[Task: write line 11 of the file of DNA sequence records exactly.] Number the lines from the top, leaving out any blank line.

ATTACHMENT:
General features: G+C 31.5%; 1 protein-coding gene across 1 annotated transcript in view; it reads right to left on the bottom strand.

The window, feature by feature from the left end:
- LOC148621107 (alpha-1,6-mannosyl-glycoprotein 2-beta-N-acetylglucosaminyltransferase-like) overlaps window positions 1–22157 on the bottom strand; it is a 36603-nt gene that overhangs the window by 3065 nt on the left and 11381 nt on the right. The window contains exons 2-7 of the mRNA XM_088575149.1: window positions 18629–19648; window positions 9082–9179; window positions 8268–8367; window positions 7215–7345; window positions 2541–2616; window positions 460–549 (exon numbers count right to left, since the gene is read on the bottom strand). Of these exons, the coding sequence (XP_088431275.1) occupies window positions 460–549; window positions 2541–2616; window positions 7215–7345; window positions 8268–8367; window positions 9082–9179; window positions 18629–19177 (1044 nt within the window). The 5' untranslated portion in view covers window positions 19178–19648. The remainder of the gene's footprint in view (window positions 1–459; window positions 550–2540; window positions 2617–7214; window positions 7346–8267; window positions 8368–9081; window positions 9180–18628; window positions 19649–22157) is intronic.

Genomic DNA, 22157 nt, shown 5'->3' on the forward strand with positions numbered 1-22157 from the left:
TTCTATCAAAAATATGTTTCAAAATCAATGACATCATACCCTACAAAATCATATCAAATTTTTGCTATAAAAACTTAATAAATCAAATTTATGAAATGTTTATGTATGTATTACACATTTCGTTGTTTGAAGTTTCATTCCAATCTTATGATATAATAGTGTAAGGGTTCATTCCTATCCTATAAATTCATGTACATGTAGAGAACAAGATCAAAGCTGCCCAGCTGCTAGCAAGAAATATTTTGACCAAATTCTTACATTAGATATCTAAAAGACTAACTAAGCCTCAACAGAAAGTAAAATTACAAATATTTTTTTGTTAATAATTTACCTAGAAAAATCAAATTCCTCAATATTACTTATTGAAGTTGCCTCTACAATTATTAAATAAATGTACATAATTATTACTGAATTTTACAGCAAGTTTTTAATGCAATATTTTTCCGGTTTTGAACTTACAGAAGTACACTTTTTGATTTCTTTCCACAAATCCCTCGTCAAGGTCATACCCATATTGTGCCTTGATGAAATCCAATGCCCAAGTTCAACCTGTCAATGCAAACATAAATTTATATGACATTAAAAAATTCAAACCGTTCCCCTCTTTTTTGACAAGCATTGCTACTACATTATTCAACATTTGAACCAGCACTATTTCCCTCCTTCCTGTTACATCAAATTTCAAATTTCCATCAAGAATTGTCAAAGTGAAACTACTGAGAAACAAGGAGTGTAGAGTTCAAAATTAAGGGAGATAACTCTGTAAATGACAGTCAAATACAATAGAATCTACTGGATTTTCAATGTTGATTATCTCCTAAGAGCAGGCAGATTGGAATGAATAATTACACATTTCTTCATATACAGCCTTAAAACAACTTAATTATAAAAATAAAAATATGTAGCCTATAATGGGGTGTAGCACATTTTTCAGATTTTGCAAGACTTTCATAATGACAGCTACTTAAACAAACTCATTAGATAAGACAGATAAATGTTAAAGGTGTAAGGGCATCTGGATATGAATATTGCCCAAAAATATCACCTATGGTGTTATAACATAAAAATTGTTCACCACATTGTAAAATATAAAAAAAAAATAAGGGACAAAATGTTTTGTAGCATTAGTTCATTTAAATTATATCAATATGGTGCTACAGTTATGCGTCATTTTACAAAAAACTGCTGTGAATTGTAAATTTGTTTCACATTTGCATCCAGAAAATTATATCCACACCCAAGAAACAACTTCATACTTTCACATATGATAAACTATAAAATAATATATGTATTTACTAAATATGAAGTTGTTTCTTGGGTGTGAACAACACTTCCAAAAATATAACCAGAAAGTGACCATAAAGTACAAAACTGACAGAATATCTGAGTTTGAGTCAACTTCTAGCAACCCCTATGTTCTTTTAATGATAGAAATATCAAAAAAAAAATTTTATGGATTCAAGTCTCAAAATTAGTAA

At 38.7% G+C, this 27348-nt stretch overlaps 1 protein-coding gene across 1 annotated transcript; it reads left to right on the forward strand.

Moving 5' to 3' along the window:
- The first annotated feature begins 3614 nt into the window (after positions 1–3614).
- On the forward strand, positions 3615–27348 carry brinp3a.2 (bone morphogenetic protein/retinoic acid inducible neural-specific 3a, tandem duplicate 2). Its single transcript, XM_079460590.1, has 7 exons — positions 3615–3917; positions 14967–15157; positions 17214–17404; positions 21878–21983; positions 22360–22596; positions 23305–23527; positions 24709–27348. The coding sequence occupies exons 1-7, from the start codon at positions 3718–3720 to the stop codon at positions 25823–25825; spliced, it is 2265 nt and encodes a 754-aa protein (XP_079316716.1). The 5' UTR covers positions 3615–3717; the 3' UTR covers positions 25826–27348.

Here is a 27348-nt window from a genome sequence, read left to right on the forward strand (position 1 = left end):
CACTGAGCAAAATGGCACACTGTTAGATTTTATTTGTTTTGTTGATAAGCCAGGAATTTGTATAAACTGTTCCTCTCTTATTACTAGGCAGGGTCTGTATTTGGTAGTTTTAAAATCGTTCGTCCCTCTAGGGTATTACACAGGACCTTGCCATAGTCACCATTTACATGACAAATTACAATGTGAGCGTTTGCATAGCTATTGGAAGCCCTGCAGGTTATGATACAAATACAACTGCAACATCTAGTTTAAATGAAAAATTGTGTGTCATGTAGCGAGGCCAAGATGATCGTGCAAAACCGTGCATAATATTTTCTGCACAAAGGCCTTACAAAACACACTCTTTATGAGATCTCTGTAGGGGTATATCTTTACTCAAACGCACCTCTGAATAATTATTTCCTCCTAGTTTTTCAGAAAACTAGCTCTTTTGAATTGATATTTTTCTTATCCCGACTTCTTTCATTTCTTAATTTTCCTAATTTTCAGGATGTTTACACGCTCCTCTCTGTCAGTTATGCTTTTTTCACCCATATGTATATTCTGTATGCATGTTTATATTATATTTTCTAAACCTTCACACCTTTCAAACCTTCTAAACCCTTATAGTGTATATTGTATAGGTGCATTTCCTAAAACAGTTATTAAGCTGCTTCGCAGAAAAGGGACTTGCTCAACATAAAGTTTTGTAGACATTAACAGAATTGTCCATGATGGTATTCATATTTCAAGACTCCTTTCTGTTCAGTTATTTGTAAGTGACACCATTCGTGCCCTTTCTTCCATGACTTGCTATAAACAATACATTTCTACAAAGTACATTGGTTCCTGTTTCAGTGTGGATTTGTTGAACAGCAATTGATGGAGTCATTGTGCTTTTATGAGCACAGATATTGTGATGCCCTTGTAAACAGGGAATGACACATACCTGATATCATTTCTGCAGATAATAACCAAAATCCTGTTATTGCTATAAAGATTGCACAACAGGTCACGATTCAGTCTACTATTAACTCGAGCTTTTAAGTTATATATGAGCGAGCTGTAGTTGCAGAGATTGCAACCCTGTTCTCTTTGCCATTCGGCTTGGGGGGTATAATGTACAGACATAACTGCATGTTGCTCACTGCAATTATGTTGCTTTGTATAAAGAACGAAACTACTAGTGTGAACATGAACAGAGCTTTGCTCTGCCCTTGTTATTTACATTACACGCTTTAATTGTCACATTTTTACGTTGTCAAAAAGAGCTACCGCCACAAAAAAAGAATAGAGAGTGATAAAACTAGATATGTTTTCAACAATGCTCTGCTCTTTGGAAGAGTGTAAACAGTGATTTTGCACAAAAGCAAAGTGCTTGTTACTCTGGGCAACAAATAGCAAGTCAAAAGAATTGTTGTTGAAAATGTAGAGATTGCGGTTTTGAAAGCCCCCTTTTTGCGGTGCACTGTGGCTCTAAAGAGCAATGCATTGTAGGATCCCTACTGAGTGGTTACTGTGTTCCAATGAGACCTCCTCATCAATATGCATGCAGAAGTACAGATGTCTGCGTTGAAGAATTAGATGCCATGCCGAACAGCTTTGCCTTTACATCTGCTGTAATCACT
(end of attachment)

CACTGAGCAAAATGGCACACTGTTAGATTTTATTTGTTTTGTTGATAAGCCAGGAATTTGTATAAACTGTTCCTCTCTTATTACTAGGCAGGGTCTGTATTTGGTAGTTTTAAAATCGTTCGTCCCTCTAGGGTATTACACAGGACCTTGCCATAGTCACCATTTACATGACAAATTACAATGTGAGCGTTTGCATAGCTATTGGAAGCCCTGCAGGTTATGATACAAATACAACTGCAACATCTAGTTTAAATGAAAAATTGTGTGTCATGTAGCGAGGCCAAGATGATCGTGCAAAACCGTGCATAATATTTTCTGCACAAAGGCCTTACAAAACACACTCTTTATGAGATCTCTGTAGGGGTATATCTTTACTCAAACGCACCTCTGAATAATTATTTCCTCCTAGTTTTTCAGAAAACTAGCTCTTTTGAATTGATATTTTTCTTATCCCGACTTCTTTCATTTCTTAATTTTCCTAATTTTCAGGATGTTTACACGCTCCTCTCTGTCAGTTATGCTTTTTTCACCCATATGTATATTCTGTATGCATGTTTATATTATATTTTCTAAACCTTCACACCTTTCAAACCTTCTAAACCCTTATAGTGTATATTGTATAGGTGCATTTCCTAAAACAGTTATTAAGCTGCTTCGCAGAAAAGGGACTTGCTCAACATAAAGTTTTGTAGACATTAACAGAATTGTCCATGATGGTATTCATATTTCAAGACTCCTTTCTGTTCAGTTATTTGTAAGTGACACCATTCGTGCCCTTTCTTCCATGACTTGCTATAAACAATACATTTCTACAAAGTACATTGGTTCCTGTTTCAGTGTGGATTTGTTGAACAGCAATTGATGGAGTCATTGTGCTTTTATGAGCACAGATATTGTGATGCCCTTGTAAACAGGGAATGACACATACCTGATATCATTTCTGCAGATAATAACCAAAATCCTGTTATTGCTATAAAGATTGCACAACAGGTCACGATTCAGTCTACTATTAACTCGAGCTTTTAAGTTATATATGAGCGAGCTGTAGTTGCAGAGATTGCAACCCTGTTCTCTTTGCCATTCGGCTTGGGGGGTATAATGTACAGACATAACTGCATGTTGCTCACTGCAATTATGTTGCTTTGTATAAAGAACGAAACTACTAGTGTGAACATGAACAGAGCTTTGCTCTGCCCTTGTTATTTACATTACACGCTTTAATTGTCACATTTTTACGTTGTCAAAAAGAGCTACCGCCACAAAAAAAGAATAGAGAGTGATAAAACTAGATATGTTTTCAACAATGCTCTGCTCTTTGGAAGAGTGTAAACAGTGATTTTGCACAAAAGCAAAGTGCTTGTTACTCTGGGCAACAAATAGCAAGTCAAAAGAATTGTTGTTGAAAATGTAGAGATTGCGGTTTTGAAAGCCCCCTTTTTGCGGTGCACTGTGGCTCTAAAGAGCAATGCATTGTAGGATCCCTACTGAGTGGTTACTGTGTTCCAATGAGACCTCCTCATCAATATGCATGCAGAAGTACAGATGTCTGCGTTGAAGAATTAGATGCCATGCCGAACAGCTTTGCCTTTACATCTGCTGTAATCACT